Edmond J Russo, Clinton S Willson, Heather Smith


Articulated coastal revetments (ACRs) are armoring options for abating earthen levee wave erosion. Stability criteria for ACR design typically allow initial, minor damage during design wave loading conditions (USACE, 2006). Minor wave damages may worsen progressively if not repaired before another design wave loading event. If minor ACR damages evolve under wave action to the point of unraveling, the underlying levee will become exposed to wave forces that could result in breaching (Pilarczyk, 1998). Vulnerability exists in this scenario for catastrophic flood risk management system failure. Current ACR stability limits for maintaining structural integrity under wave attack exist between the thresholds of structure incipient motion and that of initial damage criteria. Using an ACR stability limit that maintains structural integrity would greatly reduce the potential of repeat damage resulting in armor failure. A design challenge exists due to a knowledge gap in detecting and analyzing ACR performance between the thresholds of incipient motion and initial damage (Herbich, 1999). In this research, the threshold of incipient motion for ACRs is explored through small-scale experimentation. Data analysis, including correlations between hydrodynamic forcings and structure responses, extended our understanding of ACR system behavior in specific structural configurations and wave loading conditions.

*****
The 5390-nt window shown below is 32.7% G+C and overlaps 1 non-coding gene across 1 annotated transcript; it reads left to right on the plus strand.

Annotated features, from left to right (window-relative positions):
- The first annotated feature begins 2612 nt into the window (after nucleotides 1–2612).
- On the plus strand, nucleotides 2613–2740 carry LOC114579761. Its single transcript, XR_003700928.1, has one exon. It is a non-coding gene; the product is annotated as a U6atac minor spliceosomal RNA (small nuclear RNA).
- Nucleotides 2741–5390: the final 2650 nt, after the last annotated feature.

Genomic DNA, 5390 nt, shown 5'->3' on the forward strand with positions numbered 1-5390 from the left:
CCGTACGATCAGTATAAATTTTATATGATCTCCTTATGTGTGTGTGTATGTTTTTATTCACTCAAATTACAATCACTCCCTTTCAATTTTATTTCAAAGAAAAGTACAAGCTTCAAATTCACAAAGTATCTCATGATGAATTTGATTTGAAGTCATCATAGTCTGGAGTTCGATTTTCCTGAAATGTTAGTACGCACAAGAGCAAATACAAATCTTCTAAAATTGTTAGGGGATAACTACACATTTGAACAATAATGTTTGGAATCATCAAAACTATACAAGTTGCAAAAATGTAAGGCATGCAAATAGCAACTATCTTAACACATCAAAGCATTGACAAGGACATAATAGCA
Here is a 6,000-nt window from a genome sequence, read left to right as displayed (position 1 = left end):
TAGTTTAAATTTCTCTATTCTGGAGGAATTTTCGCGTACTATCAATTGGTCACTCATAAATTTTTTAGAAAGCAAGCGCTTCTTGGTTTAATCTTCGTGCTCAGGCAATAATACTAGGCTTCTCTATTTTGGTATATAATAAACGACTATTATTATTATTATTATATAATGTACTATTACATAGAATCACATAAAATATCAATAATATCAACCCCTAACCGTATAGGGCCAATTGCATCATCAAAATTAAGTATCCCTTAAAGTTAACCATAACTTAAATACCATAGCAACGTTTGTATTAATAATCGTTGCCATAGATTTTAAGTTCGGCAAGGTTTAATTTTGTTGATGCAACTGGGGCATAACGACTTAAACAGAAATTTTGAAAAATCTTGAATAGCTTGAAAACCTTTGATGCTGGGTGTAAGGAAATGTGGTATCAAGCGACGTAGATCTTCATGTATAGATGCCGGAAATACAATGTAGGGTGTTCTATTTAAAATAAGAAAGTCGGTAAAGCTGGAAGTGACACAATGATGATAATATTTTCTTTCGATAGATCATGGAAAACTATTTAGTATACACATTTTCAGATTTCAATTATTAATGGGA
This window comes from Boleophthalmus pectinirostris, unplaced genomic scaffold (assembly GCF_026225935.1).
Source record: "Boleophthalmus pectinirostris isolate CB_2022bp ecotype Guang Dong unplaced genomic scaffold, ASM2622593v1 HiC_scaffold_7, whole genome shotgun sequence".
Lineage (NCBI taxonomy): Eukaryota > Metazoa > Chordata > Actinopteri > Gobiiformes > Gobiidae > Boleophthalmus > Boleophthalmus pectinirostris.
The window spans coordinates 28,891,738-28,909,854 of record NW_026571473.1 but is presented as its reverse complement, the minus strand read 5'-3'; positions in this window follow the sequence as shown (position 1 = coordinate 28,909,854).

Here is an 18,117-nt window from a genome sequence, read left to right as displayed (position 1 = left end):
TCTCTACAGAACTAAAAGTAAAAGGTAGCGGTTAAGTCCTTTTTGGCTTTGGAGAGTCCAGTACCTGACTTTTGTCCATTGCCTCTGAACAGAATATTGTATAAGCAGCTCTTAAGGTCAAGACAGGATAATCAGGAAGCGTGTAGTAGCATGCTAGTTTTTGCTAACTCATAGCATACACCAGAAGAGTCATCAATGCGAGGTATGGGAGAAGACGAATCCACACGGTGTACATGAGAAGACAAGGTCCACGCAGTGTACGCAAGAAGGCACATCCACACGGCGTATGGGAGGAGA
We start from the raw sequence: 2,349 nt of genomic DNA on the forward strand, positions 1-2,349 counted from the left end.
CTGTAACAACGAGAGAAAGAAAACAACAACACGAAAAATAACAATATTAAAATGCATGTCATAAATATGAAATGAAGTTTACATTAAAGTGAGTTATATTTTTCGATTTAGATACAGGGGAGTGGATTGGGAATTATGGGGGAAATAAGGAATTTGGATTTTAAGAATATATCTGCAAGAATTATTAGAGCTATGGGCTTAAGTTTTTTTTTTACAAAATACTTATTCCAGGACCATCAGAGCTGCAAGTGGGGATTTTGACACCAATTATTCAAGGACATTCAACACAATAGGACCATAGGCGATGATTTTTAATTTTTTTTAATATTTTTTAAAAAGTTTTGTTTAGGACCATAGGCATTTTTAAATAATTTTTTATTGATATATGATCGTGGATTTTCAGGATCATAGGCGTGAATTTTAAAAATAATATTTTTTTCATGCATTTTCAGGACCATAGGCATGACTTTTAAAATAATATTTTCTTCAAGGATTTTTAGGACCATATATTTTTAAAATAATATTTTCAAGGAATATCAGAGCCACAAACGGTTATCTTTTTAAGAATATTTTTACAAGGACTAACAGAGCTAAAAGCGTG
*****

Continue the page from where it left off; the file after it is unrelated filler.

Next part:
incipient motion; articulated coastal revetment; wave loading

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